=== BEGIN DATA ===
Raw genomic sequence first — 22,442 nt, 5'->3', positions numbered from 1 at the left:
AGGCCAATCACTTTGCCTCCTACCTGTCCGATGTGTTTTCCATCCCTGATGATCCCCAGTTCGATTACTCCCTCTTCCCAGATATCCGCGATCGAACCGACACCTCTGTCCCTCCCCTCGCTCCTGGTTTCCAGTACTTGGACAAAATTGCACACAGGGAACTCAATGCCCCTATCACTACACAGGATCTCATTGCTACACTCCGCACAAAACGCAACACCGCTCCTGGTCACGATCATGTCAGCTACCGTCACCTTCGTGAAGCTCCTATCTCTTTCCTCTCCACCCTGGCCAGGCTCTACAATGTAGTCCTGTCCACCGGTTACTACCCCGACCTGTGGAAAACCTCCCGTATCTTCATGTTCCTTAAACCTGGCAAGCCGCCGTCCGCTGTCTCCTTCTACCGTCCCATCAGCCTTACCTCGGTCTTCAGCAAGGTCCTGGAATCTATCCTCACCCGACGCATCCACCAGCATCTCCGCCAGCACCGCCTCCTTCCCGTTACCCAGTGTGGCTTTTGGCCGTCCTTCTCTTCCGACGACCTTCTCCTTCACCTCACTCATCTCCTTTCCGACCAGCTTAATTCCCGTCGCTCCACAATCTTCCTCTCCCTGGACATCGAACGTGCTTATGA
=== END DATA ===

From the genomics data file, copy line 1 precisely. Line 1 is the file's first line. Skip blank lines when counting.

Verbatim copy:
Raw genomic sequence first — 22,442 nt, 5'->3', positions numbered from 1 at the left: